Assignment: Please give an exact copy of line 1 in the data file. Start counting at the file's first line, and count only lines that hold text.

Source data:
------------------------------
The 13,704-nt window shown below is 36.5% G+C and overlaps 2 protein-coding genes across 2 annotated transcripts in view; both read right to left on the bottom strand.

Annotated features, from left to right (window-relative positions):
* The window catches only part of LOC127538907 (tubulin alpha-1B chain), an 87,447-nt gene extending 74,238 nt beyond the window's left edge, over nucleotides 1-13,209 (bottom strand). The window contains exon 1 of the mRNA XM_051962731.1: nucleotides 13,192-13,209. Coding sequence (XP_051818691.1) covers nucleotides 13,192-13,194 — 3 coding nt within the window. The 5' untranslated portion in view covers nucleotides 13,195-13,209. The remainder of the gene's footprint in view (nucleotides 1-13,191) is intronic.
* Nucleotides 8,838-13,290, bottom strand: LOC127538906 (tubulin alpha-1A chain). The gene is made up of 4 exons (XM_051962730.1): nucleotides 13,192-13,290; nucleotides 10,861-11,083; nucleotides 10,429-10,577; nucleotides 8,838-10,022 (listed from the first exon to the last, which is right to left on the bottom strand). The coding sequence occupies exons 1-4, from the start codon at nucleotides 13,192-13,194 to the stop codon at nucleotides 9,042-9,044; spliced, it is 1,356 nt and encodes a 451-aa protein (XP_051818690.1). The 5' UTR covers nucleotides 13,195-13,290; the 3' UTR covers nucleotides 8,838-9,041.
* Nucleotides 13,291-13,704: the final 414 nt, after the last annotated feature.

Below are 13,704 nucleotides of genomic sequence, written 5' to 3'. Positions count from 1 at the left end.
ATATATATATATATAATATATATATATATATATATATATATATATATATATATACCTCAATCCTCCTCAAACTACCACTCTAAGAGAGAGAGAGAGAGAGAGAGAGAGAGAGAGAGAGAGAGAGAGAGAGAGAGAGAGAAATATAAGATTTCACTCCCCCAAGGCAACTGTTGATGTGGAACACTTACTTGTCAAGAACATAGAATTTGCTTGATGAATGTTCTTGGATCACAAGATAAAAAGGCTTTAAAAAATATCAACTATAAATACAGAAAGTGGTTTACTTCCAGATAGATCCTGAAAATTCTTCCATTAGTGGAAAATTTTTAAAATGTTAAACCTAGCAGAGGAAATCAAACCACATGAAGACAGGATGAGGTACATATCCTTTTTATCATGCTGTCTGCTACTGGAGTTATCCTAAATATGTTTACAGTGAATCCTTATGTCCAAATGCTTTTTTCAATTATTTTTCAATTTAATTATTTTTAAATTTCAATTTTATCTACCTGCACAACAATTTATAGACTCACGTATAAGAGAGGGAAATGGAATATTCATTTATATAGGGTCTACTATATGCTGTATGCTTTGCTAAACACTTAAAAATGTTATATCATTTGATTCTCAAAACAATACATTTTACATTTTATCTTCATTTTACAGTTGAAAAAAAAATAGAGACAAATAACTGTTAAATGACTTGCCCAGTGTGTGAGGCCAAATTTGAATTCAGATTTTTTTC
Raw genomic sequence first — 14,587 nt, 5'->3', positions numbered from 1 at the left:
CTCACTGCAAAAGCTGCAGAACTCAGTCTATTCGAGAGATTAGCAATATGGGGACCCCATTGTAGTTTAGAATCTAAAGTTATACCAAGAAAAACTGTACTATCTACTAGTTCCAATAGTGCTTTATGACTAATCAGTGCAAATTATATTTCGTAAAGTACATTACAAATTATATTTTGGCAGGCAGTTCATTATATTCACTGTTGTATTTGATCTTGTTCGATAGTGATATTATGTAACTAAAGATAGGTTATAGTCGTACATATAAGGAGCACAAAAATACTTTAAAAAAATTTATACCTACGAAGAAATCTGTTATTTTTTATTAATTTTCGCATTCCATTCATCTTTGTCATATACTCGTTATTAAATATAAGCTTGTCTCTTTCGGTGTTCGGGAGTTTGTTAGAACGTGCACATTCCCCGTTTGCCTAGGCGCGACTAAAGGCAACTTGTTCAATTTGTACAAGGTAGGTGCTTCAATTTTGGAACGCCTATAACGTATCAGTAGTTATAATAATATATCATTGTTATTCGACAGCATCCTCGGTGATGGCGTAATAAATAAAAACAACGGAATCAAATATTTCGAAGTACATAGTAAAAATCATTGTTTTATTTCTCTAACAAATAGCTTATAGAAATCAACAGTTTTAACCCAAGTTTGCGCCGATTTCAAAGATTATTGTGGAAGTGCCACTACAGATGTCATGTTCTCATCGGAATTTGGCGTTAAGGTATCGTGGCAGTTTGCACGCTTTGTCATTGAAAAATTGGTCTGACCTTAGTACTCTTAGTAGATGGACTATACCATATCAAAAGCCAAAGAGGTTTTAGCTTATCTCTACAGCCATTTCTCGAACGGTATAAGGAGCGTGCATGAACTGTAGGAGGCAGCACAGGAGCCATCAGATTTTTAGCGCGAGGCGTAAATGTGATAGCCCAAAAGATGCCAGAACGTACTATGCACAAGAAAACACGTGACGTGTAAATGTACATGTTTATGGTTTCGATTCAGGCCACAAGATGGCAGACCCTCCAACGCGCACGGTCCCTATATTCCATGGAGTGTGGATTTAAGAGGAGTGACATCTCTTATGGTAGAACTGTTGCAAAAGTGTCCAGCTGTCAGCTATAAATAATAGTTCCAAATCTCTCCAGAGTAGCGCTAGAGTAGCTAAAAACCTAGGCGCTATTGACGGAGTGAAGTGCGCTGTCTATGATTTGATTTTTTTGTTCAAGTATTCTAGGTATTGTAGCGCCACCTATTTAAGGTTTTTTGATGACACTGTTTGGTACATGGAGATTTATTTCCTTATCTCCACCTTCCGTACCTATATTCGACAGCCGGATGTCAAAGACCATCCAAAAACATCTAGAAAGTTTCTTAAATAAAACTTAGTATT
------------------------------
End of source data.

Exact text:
The 13,704-nt window shown below is 36.5% G+C and overlaps 2 protein-coding genes across 2 annotated transcripts in view; both read right to left on the bottom strand.